Far Breton

I received a lovely jar of prunes from Agen, France. Prunes get a bad rap, they are just plums that have been dried. Think big raisins.

These special prunes from the Agen region in France (famous for growing prunes) have no preservatives or sulphur dioxide. They are straight up plums, dried, with the pits. Plump and beautiful.

I tasted one straight from the jar and it was no ordinary pruneaux. I decided to use them in Dorie Greenspan's Far Breton, a flan like dessert from the Brittany region of France. She uses Armagnac to soak her prunes, but that's a pricey cognac, so you can substitute with Earl Grey tea or another type of brandy.

Don't forget if using prunes from Agen, to remove the pits or a trip to the dentist is in your future!

This is similar to a clafoutis and has a more custard like texture than a cake. Either way it's great for breakfast with coffee or anytime.


Far Breton (adapted from Dorie Greenspan):

3 large eggs
2 cups milk
1/2 cup sugar
1/2 teaspoon pure vanilla extract
1/4 teaspoon salt
5 tablespoons unsalted butter, melted and cooled, plus more for pan
3/4 cups all-purpose flour
1 cup good-quality pitted prunes (for instance, pruneaux d'Agen)
1/4 cup Armagnac plus 1/4 cup water or 1 cup hot Earl Grey tea (I used bourbon!)
Confectioners' sugar, for dusting

In a blender, combine the milk, eggs, sugar, butter, vanilla, and salt and blend for 1 minute. Add the flour and pulse until just incorporated, scraping down the sides of the blender jar. Chill in the jar for at least three hours and up to one day.

Dorie wants you to ignite the alcohol with a lighter and cook on the stove and then macerate overnight. Since my prunes were plump and beautiful, instead of the usual dried and shriveled variety, and the fact that I have no patience to wait till the next day, I skipped this step. I just added a little bit of bourbon to a bowl and soaked the prunes for the 3 hours, while the batter was resting in the fridge.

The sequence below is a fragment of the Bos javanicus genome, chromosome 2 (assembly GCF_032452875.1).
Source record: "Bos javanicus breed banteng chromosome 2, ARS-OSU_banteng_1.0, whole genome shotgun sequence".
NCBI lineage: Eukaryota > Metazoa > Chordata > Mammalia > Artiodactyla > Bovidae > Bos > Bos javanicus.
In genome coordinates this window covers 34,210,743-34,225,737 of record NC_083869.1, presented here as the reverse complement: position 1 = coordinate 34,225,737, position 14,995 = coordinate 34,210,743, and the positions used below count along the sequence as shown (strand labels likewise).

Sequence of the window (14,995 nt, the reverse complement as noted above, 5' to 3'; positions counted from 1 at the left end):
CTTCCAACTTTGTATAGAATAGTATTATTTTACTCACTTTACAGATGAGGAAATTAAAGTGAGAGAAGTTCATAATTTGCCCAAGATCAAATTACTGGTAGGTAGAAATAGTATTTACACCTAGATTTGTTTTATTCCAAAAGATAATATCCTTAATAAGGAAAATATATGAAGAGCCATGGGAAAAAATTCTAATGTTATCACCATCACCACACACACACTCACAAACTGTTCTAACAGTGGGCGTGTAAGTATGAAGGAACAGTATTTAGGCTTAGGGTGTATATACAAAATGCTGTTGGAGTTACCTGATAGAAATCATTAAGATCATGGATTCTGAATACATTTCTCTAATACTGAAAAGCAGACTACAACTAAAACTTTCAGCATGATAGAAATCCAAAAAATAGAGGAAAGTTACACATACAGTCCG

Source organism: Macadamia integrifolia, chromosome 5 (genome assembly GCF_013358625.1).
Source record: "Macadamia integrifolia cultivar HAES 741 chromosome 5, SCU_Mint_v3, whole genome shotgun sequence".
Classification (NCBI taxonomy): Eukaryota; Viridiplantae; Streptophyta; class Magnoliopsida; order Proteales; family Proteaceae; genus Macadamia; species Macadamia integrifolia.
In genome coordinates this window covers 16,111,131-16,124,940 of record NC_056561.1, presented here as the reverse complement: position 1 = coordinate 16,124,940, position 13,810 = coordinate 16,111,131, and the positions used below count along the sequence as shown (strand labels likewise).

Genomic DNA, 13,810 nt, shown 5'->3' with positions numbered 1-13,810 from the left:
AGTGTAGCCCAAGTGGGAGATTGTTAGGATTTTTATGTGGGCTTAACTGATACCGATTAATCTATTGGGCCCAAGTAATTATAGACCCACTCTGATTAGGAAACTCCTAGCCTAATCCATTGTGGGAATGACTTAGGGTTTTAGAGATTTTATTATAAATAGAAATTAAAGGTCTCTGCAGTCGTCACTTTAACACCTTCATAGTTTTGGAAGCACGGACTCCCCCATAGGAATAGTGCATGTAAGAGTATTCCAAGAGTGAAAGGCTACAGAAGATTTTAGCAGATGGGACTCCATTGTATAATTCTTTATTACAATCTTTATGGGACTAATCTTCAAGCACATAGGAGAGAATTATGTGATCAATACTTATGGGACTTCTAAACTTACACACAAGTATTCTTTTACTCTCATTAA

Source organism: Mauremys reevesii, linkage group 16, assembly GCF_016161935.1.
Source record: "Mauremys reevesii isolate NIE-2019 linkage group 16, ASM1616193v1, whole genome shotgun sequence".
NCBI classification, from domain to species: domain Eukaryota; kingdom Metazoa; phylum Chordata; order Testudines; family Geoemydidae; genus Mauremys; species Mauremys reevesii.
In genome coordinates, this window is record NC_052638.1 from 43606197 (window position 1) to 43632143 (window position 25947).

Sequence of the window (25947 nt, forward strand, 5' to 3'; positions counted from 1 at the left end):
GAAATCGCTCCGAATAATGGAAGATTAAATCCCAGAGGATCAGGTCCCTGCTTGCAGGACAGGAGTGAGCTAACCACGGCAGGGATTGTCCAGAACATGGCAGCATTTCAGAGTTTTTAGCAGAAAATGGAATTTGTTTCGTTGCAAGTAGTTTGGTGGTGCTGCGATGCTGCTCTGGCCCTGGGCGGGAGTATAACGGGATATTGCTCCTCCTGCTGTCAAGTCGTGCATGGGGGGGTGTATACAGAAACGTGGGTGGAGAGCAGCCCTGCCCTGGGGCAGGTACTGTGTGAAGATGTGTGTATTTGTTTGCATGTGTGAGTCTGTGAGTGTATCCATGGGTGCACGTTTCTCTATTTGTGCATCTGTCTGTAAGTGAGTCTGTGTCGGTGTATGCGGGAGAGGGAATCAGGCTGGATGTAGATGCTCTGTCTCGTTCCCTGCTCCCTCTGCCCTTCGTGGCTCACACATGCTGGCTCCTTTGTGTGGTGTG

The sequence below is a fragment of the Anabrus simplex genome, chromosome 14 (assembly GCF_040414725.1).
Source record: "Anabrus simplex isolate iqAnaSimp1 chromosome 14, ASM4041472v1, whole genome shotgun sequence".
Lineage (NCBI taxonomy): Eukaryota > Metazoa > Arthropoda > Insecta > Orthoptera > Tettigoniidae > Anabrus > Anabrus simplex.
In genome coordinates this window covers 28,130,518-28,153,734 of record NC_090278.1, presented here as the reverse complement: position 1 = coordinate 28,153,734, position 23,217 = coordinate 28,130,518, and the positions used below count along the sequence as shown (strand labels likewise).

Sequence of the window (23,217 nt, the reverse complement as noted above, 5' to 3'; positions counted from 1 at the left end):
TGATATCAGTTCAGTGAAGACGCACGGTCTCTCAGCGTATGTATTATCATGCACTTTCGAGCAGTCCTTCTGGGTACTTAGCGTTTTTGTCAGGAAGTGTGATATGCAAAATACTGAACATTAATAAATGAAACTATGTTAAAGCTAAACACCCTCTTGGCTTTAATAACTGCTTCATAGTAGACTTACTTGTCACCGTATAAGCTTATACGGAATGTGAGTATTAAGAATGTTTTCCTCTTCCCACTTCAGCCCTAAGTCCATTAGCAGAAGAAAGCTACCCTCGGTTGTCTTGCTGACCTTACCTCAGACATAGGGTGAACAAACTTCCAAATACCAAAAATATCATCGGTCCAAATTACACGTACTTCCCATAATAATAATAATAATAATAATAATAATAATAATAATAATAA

Position rack in the center of oven and preheat to 350F degrees. Butter an 8-inch round cake pan. Line bottom of the pan with parchment paper, butter the paper then dust the pan with flour, tapping out excess.

Blend the batter again until smooth, about 5 seconds. Pour into the prepared cake pan. Drop the prunes evenly into batter. Place cake pan on a baking sheet and bake for 50 to 60 minutes, until sides are browned and puffy and knife inserted into center comes out clean.

Cool cake completely on a cooling rack. Loosen cake from the pan by running a knife around the sides. Carefully invert pan onto a piece of wax or parchment paper, remove the pan and peel off parchment round. Place serving plate over cake and invert again. Dust cake with powdered sugar and serve.

Excellent served warm, but delicious the next a.m. for breakfast out of the fridge.

Bon Appetit!

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SarahB said…
Gorgeous. I love the pictures!
Claudia said…
Stop! I'm not baking until February. And I have it all - including the bourbon. Of course, my prunes did not come to me via France. My life is clearly harder than yours.
Ha ha, Claudia is funny! This is so puffy and beautiful. I too have no prunes from France only raisins, craisins, currents and dates. Some how not the same!
debby said…
Man, that look delicious....
Oui, Chef said…
HA...I just today pulled a Far Breton recipe from my files as a means to use up some prunes...what is it they say about great minds? Who says you can't bake? Nonsense!
Melbourne Girl said…
I love runes and love something like this for breakfast. Perfect
Joanne said…
the texture of that cake sounds absolutely perfect to me! As do the prunes...I love dried fruit of all kinds.
lisa is cooking said…
That's gorgeous! And, it's high time prunes got more love. Great use of them.
Oh this looks so good and I'd love to have some right now. I remember an Italian cheesecake I used to get in NJ with prunes. At this moment I'm stuffing my face with your olive oil citrus cake. Success this time!
Foodiewife said…
Perfection, Stacey. I love a custardy type of cake. I know the secret of good prunes. They don't deserve a bad rap. I've never heard of these, so I'll have to research them. I wonder if Whole Foods would have them?